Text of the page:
Fighting childhood obesity: SNAP v. soda

In the mid 20th century, hunger was a major concern for America’s poor. To better support malnourished families living below the poverty line, the federal government created the Food Stamp Act in 1964 to help provide healthy food to people in need.

America’s nutritional landscape has changed a lot over the past 50 years. Malnourishment is still a big problem in America, but in a much different way than it was back then.

Because of their lower prices and mass availability, unhealthy foods and drinks have become a staple in the diets of millions of Americans. Obesity rates in this country have grown to epidemic levels, with impoverished communities being hit especially hard. In low-income homes across the country, overweight and obese children now outnumber underweight kids by a ratio of seven to one.

To combat this epidemic, many states are trying to change what type of items people can buy via the Supplemental Nutrition Assistance Program (SNAP-formerly know as food stamps). Because sugar-sweetened beverages have no nutritional value and have been closely linked with obesity, nine states, including Illinois, Nebraska, Texas and most recently New York, have tried to have these drinks barred from being bought with SNAP money.  In each case the US Department of Agriculture (USDA) has said no.

Limiting what people can and can’t buy using government assistance isn’t new. For years SNAP users haven’t been able to use their benefits to buy alcohol, tobacco, products not meant for eating (e.g. paper goods, pet foods, etc.), or hot, premade foods often sold in grocery stores. Still, despite a history for deciding what can and can’t be bought with SNAP dollars, the USDA denied permission for states to exempt sugar-sweetened beverages from SNAP benefits.

David Ludwig, MD, PhD

David Ludwig, MD, PhD, director of the New Balance Foundation Obesity Prevention Center and the Optimal Weight for Life (OWL) Program at Children’s Hospital Boston, supports state-sponsored pilot projects to revise SNAP benefits in the wake of the obesity epidemic. In a recent commentary in the Journal of the American Medical Association (JAMA), Ludwig says that proposals to eliminate sugary drinks from SNAP provide an opportunity to align government spending with public health priorities.

“The government spends $4 billion each year to purchase sugar-sweetened beverages for low income individuals – that amounts to about 20 million servings per day,” Ludwig says. “Research strongly suggests that consumption at these rates will adversely impact diet quality, cause excessive weight gain, and increase the risk for obesity-related chronic disease.”

Obesity and its related health concerns, like diabetes and heart disease, cost millions to treat every year. In many cases, American taxpayers provide the lion’s share of those dollars through programs like Medicare and Medicaid. Considering the burden obesity has become on the health and financial well being of so many Americans, it’s difficult to understand why the federal government continues to encourage consumption of sugary drinks through SNAP.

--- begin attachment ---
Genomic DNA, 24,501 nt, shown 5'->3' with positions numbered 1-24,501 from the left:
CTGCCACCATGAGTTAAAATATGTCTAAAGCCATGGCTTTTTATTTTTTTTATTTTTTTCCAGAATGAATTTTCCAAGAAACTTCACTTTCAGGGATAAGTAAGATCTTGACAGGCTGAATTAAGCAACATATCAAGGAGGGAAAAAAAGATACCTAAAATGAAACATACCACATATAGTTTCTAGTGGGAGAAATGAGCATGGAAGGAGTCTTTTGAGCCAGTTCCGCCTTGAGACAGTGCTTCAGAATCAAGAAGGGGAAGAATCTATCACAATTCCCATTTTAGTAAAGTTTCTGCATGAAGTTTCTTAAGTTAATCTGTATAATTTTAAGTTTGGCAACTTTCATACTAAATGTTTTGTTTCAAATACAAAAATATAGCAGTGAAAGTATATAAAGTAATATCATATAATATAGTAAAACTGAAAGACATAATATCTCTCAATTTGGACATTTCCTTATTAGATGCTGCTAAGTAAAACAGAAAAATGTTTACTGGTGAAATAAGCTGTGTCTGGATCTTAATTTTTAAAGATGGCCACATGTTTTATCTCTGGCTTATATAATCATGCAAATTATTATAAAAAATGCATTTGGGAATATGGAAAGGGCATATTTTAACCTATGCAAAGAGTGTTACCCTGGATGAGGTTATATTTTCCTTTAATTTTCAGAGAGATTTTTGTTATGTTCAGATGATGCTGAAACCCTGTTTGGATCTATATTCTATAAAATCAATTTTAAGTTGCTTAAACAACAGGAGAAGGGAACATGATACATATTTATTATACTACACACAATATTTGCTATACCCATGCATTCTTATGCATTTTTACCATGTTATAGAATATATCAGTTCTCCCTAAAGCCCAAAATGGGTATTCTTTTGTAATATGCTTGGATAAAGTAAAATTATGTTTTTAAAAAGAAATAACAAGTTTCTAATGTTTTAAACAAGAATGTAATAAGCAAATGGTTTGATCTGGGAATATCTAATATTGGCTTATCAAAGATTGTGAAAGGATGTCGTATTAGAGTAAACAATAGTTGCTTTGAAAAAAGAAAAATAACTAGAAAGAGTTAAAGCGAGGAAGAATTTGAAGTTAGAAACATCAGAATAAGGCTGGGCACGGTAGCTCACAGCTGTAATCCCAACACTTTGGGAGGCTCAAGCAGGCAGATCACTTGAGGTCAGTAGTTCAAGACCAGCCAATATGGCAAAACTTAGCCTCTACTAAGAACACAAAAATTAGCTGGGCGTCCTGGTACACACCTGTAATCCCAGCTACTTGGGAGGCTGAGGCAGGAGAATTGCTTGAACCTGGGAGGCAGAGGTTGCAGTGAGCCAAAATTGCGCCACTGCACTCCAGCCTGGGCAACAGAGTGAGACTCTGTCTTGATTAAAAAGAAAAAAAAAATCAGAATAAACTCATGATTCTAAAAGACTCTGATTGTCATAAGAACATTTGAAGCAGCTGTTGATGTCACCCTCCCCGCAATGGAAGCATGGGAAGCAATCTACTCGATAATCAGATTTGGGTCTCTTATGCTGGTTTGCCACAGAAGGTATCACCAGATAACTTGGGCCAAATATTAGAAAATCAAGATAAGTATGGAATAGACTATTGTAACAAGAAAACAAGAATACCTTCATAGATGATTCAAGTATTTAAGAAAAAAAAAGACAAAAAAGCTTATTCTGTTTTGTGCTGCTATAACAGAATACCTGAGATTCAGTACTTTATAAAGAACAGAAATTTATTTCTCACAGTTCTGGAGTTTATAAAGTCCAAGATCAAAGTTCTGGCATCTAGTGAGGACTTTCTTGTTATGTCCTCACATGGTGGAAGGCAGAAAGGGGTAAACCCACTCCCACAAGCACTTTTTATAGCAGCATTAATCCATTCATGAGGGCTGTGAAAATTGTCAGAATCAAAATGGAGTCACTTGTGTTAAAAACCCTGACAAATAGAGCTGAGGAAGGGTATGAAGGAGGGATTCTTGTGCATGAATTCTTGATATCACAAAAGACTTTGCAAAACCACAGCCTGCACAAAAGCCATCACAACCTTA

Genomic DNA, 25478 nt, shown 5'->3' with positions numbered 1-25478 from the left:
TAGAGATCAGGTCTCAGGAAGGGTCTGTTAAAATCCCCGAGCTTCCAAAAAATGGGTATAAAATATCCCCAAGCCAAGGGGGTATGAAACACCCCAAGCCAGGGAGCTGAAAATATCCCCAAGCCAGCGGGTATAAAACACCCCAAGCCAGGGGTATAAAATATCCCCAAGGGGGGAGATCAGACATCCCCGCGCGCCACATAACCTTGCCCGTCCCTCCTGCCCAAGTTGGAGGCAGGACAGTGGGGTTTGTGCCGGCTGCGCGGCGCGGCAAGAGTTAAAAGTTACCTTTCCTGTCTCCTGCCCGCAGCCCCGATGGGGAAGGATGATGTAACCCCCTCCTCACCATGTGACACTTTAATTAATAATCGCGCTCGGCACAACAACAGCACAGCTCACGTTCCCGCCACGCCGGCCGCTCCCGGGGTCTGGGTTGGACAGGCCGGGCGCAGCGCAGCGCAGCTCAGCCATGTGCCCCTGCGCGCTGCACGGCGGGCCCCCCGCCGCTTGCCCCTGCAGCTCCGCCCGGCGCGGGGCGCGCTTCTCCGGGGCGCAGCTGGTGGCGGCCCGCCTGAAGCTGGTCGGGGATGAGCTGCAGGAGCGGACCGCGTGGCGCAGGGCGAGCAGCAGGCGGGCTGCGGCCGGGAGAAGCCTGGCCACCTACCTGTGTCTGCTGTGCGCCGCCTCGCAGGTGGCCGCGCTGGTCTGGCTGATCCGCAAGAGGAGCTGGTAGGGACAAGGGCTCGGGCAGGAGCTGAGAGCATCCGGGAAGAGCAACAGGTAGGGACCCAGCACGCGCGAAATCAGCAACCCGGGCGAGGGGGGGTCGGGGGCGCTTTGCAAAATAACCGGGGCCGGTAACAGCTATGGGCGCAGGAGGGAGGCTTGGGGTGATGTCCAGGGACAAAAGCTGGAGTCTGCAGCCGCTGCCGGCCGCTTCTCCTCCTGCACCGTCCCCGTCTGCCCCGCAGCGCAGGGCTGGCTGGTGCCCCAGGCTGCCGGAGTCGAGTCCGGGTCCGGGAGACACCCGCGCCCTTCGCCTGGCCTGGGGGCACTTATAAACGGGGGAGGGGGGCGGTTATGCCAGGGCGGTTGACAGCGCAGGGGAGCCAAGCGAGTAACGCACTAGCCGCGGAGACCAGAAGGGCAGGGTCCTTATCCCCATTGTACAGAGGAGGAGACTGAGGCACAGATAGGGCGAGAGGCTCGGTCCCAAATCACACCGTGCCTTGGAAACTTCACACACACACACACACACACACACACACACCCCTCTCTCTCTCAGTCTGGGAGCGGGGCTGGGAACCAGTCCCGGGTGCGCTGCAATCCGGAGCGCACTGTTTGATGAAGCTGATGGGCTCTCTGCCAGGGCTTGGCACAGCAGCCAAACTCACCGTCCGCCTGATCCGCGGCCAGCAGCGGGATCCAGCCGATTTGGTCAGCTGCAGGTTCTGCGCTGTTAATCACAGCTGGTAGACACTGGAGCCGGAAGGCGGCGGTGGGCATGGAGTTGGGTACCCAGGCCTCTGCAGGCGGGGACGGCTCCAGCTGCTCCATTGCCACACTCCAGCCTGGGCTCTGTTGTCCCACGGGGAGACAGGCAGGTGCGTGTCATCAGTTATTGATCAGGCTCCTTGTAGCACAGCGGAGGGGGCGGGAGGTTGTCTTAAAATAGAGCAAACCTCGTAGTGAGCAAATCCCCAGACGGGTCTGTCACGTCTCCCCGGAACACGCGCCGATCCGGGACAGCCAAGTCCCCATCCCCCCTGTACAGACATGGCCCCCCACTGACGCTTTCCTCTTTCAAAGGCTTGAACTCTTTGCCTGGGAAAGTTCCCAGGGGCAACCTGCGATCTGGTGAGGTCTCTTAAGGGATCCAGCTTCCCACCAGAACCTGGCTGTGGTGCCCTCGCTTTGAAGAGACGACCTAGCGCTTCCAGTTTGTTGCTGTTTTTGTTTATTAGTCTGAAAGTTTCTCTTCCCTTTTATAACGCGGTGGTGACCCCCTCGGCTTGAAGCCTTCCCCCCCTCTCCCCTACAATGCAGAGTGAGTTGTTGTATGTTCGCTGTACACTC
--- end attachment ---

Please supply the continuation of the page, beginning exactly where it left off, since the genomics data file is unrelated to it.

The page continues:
The USDA says it has several issues with regulation that would forbid SNAP money from buying sugary drinks. For instance, in New York’s case, the USDA says too many of the city’s retailers—especially the small and independent ones—aren’t prepared to adapt to any changes in SNAP rules. It also stated that a clear-cut system to figure out which products would be allowed and which would be denied wasn’t currently available.

Many sugar-sweetened drinks have no nutritional value and contribute to obesity. Should they be made available through government-funded programs?

In addition, the USDA says New York’s proposal lacked proof that such a ban would eventually reduce sugar consumption or improve health among the state’s 1.9 million SNAP users.

Siding with the USDA, anti-hunger groups and the American Beverage Association (ABA) have also joined the debate. The Food Research and Action Center, a leading nonprofit organization dedicated to fighting malnourishment, said adding limits to what people using SNAP can and can’t buy might make recipients feel stigmatized. The ABA, which names the Coca-Cola and Pepsi Beverages companies among its members, said that such a ban is “another attempt for the government to tell people what they can and can’t drink.”

Some of these concerns, though valid, could be addressed using straight-forward pilot studies of the new policy recommendations.  In addition, Ludwig says SNAP continues to serve a critical public health mission, and any policy changes must avoid stigmatizing recipients. Nevertheless, Ludwig says by using taxpayer dollars to buy millions of sugary drinks everyday, the federal government is actively contributing to the nation’s obesity problem, while undermining SNAP mission to “help put healthy food on the table” for the program’s 40 million users.